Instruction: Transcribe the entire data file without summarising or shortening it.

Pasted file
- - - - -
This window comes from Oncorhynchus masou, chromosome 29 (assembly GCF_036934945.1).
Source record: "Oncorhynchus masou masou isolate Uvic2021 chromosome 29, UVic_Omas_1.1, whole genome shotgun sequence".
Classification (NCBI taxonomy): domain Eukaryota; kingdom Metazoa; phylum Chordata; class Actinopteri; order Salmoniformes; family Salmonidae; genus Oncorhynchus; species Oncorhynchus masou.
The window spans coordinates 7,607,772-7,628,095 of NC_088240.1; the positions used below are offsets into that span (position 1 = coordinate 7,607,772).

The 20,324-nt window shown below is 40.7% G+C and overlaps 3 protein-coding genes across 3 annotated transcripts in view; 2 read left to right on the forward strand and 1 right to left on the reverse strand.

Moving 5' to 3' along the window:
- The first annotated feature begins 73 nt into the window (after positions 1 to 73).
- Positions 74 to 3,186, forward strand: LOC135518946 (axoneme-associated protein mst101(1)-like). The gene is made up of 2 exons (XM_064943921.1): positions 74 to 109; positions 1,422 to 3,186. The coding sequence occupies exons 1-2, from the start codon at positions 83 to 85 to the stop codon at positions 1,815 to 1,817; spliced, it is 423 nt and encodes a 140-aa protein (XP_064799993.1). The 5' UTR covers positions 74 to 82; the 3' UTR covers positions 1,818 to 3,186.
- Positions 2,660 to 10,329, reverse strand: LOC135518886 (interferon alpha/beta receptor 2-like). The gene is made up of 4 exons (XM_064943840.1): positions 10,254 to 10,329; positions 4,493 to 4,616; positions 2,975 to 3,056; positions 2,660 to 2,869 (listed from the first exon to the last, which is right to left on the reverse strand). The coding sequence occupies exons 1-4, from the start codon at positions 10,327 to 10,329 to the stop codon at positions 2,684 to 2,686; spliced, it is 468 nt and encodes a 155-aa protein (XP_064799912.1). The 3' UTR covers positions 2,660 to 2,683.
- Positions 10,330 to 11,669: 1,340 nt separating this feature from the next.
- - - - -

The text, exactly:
This window comes from Oncorhynchus masou, chromosome 29 (assembly GCF_036934945.1).
Source record: "Oncorhynchus masou masou isolate Uvic2021 chromosome 29, UVic_Omas_1.1, whole genome shotgun sequence".
Classification (NCBI taxonomy): domain Eukaryota; kingdom Metazoa; phylum Chordata; class Actinopteri; order Salmoniformes; family Salmonidae; genus Oncorhynchus; species Oncorhynchus masou.
The window spans coordinates 7,607,772-7,628,095 of NC_088240.1; the positions used below are offsets into that span (position 1 = coordinate 7,607,772).

The 20,324-nt window shown below is 40.7% G+C and overlaps 3 protein-coding genes across 3 annotated transcripts in view; 2 read left to right on the forward strand and 1 right to left on the reverse strand.

Moving 5' to 3' along the window:
- The first annotated feature begins 73 nt into the window (after positions 1 to 73).
- Positions 74 to 3,186, forward strand: LOC135518946 (axoneme-associated protein mst101(1)-like). The gene is made up of 2 exons (XM_064943921.1): positions 74 to 109; positions 1,422 to 3,186. The coding sequence occupies exons 1-2, from the start codon at positions 83 to 85 to the stop codon at positions 1,815 to 1,817; spliced, it is 423 nt and encodes a 140-aa protein (XP_064799993.1). The 5' UTR covers positions 74 to 82; the 3' UTR covers positions 1,818 to 3,186.
- Positions 2,660 to 10,329, reverse strand: LOC135518886 (interferon alpha/beta receptor 2-like). The gene is made up of 4 exons (XM_064943840.1): positions 10,254 to 10,329; positions 4,493 to 4,616; positions 2,975 to 3,056; positions 2,660 to 2,869 (listed from the first exon to the last, which is right to left on the reverse strand). The coding sequence occupies exons 1-4, from the start codon at positions 10,327 to 10,329 to the stop codon at positions 2,684 to 2,686; spliced, it is 468 nt and encodes a 155-aa protein (XP_064799912.1). The 3' UTR covers positions 2,660 to 2,683.
- Positions 10,330 to 11,669: 1,340 nt separating this feature from the next.